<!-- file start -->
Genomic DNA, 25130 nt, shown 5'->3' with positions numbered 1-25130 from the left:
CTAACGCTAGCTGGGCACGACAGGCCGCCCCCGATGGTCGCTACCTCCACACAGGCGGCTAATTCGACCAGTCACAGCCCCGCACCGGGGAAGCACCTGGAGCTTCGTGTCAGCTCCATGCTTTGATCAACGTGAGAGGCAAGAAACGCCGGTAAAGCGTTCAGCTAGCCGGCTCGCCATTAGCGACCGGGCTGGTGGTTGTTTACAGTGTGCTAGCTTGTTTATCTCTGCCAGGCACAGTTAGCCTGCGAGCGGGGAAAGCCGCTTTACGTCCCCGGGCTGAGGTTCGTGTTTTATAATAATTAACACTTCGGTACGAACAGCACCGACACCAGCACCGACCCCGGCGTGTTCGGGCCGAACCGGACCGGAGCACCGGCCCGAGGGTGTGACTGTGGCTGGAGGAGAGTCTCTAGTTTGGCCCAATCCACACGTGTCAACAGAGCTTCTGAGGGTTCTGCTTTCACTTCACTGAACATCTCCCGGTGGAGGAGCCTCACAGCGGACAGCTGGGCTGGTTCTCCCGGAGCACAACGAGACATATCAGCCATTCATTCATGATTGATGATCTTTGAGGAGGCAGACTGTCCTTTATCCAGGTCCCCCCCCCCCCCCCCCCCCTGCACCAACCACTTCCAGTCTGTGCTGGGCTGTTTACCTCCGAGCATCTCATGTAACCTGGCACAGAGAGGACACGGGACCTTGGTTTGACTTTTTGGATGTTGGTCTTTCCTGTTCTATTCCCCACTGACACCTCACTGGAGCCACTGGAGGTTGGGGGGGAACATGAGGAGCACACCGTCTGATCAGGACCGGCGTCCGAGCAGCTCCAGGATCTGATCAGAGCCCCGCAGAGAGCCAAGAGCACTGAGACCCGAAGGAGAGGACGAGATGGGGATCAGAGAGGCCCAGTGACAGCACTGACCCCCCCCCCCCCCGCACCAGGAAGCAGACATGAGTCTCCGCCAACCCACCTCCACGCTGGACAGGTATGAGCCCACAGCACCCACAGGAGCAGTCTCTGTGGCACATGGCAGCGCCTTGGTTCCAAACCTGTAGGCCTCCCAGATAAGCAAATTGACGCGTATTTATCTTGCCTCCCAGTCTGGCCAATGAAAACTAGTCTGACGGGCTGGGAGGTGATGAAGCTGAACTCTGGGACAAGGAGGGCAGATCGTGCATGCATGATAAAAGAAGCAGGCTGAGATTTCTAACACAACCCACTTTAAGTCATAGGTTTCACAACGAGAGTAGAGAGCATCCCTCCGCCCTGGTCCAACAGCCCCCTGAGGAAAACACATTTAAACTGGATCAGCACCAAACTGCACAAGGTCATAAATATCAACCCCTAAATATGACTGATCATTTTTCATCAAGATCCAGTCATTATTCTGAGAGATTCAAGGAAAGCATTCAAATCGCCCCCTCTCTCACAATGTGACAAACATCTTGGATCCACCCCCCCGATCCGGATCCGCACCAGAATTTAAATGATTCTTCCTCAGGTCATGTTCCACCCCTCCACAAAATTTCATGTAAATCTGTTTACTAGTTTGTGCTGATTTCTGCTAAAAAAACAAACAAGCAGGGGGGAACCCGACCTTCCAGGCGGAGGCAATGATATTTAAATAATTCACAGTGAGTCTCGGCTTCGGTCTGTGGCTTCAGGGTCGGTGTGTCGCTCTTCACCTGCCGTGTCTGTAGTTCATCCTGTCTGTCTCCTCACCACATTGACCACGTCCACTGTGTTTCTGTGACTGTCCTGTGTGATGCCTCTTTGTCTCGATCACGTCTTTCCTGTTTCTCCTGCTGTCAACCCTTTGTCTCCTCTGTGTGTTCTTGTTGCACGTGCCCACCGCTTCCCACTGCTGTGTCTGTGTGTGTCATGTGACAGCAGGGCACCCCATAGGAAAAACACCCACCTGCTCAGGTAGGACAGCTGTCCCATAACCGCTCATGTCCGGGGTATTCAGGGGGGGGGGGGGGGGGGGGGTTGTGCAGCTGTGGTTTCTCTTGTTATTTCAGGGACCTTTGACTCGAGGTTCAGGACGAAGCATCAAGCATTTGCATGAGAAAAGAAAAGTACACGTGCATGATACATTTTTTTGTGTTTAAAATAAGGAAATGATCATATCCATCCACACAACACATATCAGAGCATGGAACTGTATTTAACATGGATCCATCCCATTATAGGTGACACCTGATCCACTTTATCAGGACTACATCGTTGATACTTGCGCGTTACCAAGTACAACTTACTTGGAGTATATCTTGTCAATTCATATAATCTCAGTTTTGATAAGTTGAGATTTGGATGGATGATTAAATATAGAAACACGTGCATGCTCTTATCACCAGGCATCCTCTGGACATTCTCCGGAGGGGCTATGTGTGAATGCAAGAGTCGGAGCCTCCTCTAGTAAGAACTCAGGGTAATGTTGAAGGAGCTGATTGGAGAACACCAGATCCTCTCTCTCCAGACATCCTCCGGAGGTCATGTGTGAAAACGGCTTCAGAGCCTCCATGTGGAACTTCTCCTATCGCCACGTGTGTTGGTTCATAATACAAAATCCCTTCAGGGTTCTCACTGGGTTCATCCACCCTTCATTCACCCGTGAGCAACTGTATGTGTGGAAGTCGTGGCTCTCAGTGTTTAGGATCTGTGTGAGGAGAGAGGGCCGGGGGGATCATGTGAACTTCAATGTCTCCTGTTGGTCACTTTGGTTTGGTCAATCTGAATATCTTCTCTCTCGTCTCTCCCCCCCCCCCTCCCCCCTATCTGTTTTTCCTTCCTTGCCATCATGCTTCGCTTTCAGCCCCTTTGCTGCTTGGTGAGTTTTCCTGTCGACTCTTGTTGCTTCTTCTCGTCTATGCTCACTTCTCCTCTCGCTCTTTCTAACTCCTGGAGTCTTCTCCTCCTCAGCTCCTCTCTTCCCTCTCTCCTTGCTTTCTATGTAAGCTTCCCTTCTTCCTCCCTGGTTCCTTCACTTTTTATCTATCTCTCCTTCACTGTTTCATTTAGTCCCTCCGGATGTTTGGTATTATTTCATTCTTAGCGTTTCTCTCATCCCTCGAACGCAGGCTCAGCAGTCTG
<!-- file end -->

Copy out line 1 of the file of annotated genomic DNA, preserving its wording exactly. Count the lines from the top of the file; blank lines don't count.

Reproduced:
Genomic DNA, 25130 nt, shown 5'->3' with positions numbered 1-25130 from the left: